Say, what dog?

Well, I’ve gone and done it. I’ve reached a milestone birthday. Many thanks to the well-wishers, card senders, and gift givers! As I mentioned on Twitter, Husband FINALLY got me a card – by himself – and he did well. The one he chose had a giggly, red octopus inside holding wine glasses. I don’t think octopuses drink though…

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Slightly before that, we got a new (geriatric) dog. Welcome to our home, Kobe!

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And no, I’m not a woman who is going to knit sweaters for her animals, but when Kobe was rescued, he came with a skin condition and they had shaved him. (Naked dogs are just as attractive as naked cats – hence pet sweaters and vests until his hair comes back.)

The search for an agent continues. In the absence of one, I’ve been tossing out ideas to my writer friends about which book to pursue next. I keep circling back to Lettie – and changing everything I’ve written so far. I was jotting down notes while I was trying to go to bed Tuesday night and I’m taking that as a good sign. While I’d love to sit down and just start with the rewrite, I’m holding back because of Niece’s wedding in Lincoln, New Hampshire, and my upcoming trip to Duncannon, PA.

I just glanced over at my calendar and I’m exhausted. There are so many things to do this month, including the West Falls-Colden Library book sale on the 21st. It’s my turn to host the novel critique group on the 24th. There are multiple appointments and meetings, too. What I’m saying is that the second post this month might be delayed by a week as I sort out all the thoughts, feelings, happenings, and events. (Yes, I do have the best problems.)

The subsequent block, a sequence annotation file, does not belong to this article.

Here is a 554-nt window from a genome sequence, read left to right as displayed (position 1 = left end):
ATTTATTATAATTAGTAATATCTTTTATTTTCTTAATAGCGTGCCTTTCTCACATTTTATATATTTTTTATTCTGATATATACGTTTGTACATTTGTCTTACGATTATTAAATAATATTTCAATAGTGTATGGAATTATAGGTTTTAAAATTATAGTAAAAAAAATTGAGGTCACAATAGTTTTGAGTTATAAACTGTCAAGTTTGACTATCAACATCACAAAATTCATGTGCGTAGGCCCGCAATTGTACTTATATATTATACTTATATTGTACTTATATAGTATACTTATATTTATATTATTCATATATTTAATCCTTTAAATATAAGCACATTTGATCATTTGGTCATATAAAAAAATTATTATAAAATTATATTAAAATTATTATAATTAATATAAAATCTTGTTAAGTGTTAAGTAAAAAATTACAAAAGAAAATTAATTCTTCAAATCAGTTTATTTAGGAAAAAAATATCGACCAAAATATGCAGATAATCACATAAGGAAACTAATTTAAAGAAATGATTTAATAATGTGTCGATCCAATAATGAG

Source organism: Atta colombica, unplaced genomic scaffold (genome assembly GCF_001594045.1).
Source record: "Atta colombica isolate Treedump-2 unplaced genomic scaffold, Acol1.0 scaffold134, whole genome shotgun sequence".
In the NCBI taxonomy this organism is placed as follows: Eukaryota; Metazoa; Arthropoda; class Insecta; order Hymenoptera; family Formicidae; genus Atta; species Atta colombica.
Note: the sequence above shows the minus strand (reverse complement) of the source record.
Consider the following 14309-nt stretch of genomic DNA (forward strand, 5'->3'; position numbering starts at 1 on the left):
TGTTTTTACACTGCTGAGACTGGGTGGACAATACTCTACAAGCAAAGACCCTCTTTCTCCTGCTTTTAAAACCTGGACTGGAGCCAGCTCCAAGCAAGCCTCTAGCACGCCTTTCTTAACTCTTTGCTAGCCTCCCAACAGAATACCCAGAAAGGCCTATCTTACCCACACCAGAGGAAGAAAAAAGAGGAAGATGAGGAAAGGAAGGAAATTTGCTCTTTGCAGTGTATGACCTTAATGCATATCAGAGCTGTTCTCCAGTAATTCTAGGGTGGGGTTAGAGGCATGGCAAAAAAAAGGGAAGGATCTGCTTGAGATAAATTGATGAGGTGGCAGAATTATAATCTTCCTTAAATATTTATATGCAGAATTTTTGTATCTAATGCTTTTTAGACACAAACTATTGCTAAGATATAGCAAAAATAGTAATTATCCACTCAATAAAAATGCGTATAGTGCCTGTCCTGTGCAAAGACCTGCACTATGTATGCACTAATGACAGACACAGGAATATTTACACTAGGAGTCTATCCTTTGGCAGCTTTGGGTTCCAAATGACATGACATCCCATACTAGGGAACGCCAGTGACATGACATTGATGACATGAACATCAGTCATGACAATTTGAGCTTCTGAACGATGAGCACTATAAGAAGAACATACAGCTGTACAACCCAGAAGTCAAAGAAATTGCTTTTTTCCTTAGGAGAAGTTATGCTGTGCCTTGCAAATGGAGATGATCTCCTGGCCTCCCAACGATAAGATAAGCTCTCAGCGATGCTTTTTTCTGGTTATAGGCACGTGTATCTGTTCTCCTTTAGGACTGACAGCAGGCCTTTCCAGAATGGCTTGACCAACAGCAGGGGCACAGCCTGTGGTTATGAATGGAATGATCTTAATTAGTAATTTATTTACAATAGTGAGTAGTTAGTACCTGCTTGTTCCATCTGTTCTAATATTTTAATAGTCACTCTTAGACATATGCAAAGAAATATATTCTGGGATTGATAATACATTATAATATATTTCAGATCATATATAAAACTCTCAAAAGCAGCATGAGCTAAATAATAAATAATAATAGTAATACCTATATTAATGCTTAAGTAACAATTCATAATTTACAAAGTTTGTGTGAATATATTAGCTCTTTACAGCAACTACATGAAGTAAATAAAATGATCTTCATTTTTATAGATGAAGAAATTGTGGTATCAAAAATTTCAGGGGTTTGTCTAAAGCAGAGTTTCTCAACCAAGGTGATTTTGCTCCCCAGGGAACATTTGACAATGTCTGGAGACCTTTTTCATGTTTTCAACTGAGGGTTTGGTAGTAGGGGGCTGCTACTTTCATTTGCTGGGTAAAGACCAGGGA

Oh, Nina and I went to see Viet Thanh Nguyen at Kleinhans on the 23rd and on the 20th of April, we’re slated to see Junot Diaz. I have to say I’ve enjoyed this experience so much. Many thanks to Nina for suggesting we get season tickets, Just Buffalo Literary Center for creating the Babel series and Barbara Cole for her knowledge, warmth, and grace as moderator.

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Fierce winds took down a tree yesterday and it missed the lawn tractor, so I’m grateful for that. A few other limbs came down so the spring cleanup we were planning to do became a little more daunting. Ah, the life of a homeowner near a creek in western New York…there’s always something to do!

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(And look forward to!)

Thanks for stopping by and for the read!

 

 

 

*These are my Creekside Reflections; yours should vary.

 

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There’s a cardinal banging on my window so it must be spring.

I don’t know why, but this year’s bird of mayhem is a cardinal and instead of just attacking the hallway windows upstairs, it’s decided my library windows are also things to batter. It makes waking up and traipsing off to do Pilates a bit disruptive. When the leaves come out, they generally lose interest in the perceived identical twin enemy, but until then, I have a “natural” early morning alarm clock that does not come with a snooze button. Joy, joy…

Another interview came out HERE. I saw the promo line and it was so appropriate – I’d forgotten I’d said it. Many, many thanks to the great, talented, and generous Tamara Grisanti and everyone at Coffin Bell.

The mad snowstorm I mentioned last time resulted in a lot of trees being damaged. Here are a few shots:

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It’s hard to show the extent of devastation to them, or my heart. I know, it sounds strange, but since I spend so much time here, trees do become like friends and any friend in pain hurts me…

Right, so, I rewrote my synopsis, reworked my query letter and sent it off to four more agents this week. I started my shifts at the Bertrand Chaffee Hospital’s Gift Shop. Behind in my submission goal, I’m off to bring those numbers up and try to end this excessive desire to clean and organize everything. My shoes have never been so orderly and that scares me a bit. My office looks like an efficient person works there. I joked with Nina Fosati at lunch on Monday that maybe I’m doing the opposite of “nesting” in preparation for New Book. I suppose anything is possible…

Happy St. Patrick’s Day, Happy Easter, and don’t get fooled on the first of April. I’ll be older the next time I post, so birthday wishes will be happily accepted should you want to make this “milestone” truly great. Or not. Cheers!